What's Bugging You? Thrips

Thrips   -   (Frankliniella occidentalis)

If you have had a rose or orchid that has come into bud and suddenly the bud does not open or falls off the plant, one very likely cause may be thrips.

Thrips are very tiny insects that are so small you will need a microscope to see one properly.  They often appear in colonies, attacking flower buds, leaf buds and new growth. The 5000 plus species are predominately found on outdoor plants but there are a few species that affect houseplants and flowering houseplants. Thrips can be light brown, tan, yellow or black, with narrow cylindrical bodies. They may or may not have fringe (long hairs) on the edge of their translucent wings. They can crawl or fly from plant to plant. Thrips feed on plants much like aphids; puncturing the plant cells and devouring their cellular contents.

While they are not considered dangerous to humans, their bite can cause itching at the bite site and a pinkish dotted rash. They do not transmit disease to humans.

Thrips can enter your home in many ways. They can fly into your home on their own; on a plant that you have recently purchased or on your clothes. They often come in on tropical plants that have summered outdoors and are brought in for the winter. Even a slight breeze will carry them from yard to yard.

Thrips complete their life cycle in five stages; egg, larval, pre-pupal, pupal and adult.  Adult females can live up to 30 days and lay 2-10 eggs per day. Prepupal and pupal stages can be found on a plant or in the soil.

Some species of thrips will lay their white or yellow eggs by creating a wound in the soft tissue of a plant and inserting the egg in the wound. This can be inside a leaf, stem, flower-bud, fruit or in groups on the underside of leaves. 

About half of thrips species lay their eggs on the underside of leaves without puncturing the plant. They produce a special glue that will hold the eggs on the leaf even in high winds.

Many thrips species are able to reproduce without males to fertilize the eggs.   Unfertilized eggs will produce only females which are clones of the mother. These ‘clones’ will become reproducing females as well.  In other species, females and males mate and the female stores enough sperm from that mating to fertilize eggs for its entire life.  Their offspring will be male and female. The males have a shorter lifespan than the females.

The signs and symptoms of thrips are many.

They can be found in flowers and flower buds. They also love to eat flower pollen. Thrips often appear on the undersides of young leaves and in leaf buds. Their presence distorts young leaves and fruit. Black specks of shiny excrement will be on the leaves along with yellow speckled feeding areas. Flower petals are often spotted. Thrips will attack older leaves as well and the leaf will show silver colored speckles. A lot of the signs may remain long after they have left but it does tell you they are in the vicinity.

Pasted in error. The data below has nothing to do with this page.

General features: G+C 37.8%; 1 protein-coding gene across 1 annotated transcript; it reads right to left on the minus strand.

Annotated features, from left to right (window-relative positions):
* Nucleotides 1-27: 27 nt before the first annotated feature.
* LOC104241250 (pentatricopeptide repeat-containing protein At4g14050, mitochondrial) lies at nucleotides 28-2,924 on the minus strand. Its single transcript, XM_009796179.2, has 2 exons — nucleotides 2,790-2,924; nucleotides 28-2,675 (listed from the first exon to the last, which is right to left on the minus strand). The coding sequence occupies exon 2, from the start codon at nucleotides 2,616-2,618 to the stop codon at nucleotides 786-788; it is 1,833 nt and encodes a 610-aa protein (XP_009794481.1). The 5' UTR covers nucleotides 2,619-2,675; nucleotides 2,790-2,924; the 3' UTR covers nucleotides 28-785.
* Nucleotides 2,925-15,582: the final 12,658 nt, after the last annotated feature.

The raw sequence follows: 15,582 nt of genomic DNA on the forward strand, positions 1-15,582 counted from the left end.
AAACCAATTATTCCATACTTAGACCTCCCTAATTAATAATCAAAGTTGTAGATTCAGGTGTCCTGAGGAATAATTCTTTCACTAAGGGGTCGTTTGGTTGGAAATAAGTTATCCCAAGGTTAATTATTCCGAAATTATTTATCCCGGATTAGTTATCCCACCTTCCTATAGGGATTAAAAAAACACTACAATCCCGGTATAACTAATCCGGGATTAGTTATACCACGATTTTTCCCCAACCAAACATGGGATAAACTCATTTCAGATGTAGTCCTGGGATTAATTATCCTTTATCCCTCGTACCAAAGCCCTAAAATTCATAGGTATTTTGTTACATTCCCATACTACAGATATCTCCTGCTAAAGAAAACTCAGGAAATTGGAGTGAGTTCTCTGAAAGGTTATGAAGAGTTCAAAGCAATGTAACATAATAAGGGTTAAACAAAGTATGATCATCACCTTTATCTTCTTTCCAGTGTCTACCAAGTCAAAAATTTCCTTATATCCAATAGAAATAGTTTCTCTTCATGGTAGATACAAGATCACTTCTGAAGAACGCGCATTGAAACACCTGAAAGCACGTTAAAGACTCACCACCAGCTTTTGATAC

You have discovered one of your plants has thrips.  What do you do?

First, isolate the affected plant and check any surrounding plants for thrip damage as well. 

Wash off the plant with a forceful spray of water. Do not do this step with plants that have hairy leaves such as African violets.

Prune off any buds, flowers or leaves that show excessive damage. Place all clippings into an outside garbage can.

You can also wipe down the front and back of leaves with a soft cloth and water. 

Place yellow and blue sticky strips near or in the affected plants and in the other plants in your home. 

The next step would be to spra y the plant with a natural insecticide such as EndAll insecticidal soap by Safers.  It is safe to use indoors, around humans and pets. Again, do not spray plants that have hairy leaves. It is safe to use the insecticidal soap every 10 days for a month or two. 

Lastly inspect every plant you bring into your house. Isolate any new plants for a few days and check for insects again.


FYI – Thrips prefer mild, cool temperatures. Warm, hot temperatures shorten their lifespan.

Thrips hibernate in winter. They can hibernate at any stage of their development and will come out of hibernation in spring.

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